Emission-free heavy goods traffic needs dense network of charging and hydrogen filling stations as well as incentives instead of bans

    Berlin, February 13, 2023

    Combustion engine ban not effective - Expansion of charging and hydrogen filling stations for commercial vehicles essential - Incentive systems accelerate ramp-up of alternative drives

    The German automotive industry stands by the Paris climate protection goals and is resolutely driving the transformation forward with innovations and investments. The European fleet regulation is a central instrument on the way to climate neutrality in the transport sector.

    "The draft law presented today by the European Commission on fleet regulation for heavy commercial vehicles is extremely ambitious in view of the charging and hydrogen infrastructure – which has unfortunately been insufficient up to now. The EU is significantly tightening the CO2 limits without adopting the necessary accompanying measures. Those measures should have ensured that alternative drives can actually be ramped up. In plain language: Without speed and determination concerning the necessary framework conditions, in particular the corresponding infrastructural investments, the goal will hardly be achievable," explains VDA President Hildegard Müller.

    Background: With the new fleet targets, more than 98% of heavy goods traffic will be regulated with regard to CO2 emissions from 2030 onwards. So far it was 73%. This correctly closes the previous loophole. With the 90% reduction in the fleet limit planned for 2040 compared to 2019, the EU Commission now wants to set very ambitious goals. As an intermediate stage, it should already be 45% in 2030 and a sporty 65% is set for 2035. The potential for avoiding CO2 emissions through emission-free heavy goods traffic is enormous - heavy trucks and buses currently emit around a third of the CO2 emissions in road traffic. In Europe (EU, EFTA & UK), 8.1mn trucks (over 3.5 t) and buses were on the road in 2021. By 2030 it is expected to be almost 10mn.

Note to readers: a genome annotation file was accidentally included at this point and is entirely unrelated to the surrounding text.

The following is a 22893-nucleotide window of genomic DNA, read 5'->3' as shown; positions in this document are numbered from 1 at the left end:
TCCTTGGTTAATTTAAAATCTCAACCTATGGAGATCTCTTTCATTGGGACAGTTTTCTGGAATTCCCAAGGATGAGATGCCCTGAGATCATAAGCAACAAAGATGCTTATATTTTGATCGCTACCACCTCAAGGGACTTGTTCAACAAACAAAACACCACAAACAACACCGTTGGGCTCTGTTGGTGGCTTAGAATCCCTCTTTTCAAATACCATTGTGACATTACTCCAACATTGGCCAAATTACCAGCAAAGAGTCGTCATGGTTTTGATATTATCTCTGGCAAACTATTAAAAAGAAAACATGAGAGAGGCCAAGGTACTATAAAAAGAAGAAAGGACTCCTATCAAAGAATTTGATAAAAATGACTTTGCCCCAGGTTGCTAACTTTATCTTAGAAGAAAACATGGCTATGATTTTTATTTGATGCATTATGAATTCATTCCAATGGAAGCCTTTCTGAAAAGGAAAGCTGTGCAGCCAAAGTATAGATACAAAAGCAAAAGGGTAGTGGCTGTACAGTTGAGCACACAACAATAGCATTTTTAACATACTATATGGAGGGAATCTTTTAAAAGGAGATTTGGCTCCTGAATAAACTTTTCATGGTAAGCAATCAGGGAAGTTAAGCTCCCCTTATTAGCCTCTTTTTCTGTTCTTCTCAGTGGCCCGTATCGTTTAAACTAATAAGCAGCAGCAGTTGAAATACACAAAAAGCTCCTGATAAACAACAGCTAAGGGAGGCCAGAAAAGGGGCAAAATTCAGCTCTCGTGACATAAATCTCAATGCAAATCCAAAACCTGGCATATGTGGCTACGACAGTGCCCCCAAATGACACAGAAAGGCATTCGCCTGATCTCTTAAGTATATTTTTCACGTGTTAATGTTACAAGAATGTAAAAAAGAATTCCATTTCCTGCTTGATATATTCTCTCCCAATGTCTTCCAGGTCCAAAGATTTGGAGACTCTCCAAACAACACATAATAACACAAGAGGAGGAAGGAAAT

Charging and hydrogen filling stations crucial for success

    "Crucial now is that the goals set and the framework conditions required for them must be strategically considered. This means: In order for ambitious goals to actually be achieved, a sufficiently dense network of charging and hydrogen filling stations for heavy commercial vehicles throughout Europe is a necessary prerequisite - in addition to a sufficient range of vehicles, which we are committed to. This is currently all but available. It is therefore all the more problematic that the EU Commission's Alternative Fuels Infrastructure Regulation (AFIR) is far too sluggish. Thus it is to be welcomed that the EU Parliament has already spoken out in favor of a higher level of action. Because as long as it is not clear when there is a sufficient, publicly accessible charging and refueling network for the heavy vehicle classes in long-distance transport, the desired CO2 reduction targets and the dates for phasing out combustion engines for heavy commercial vehicles are purely symbolic," explains VDA President Hildegard Müller.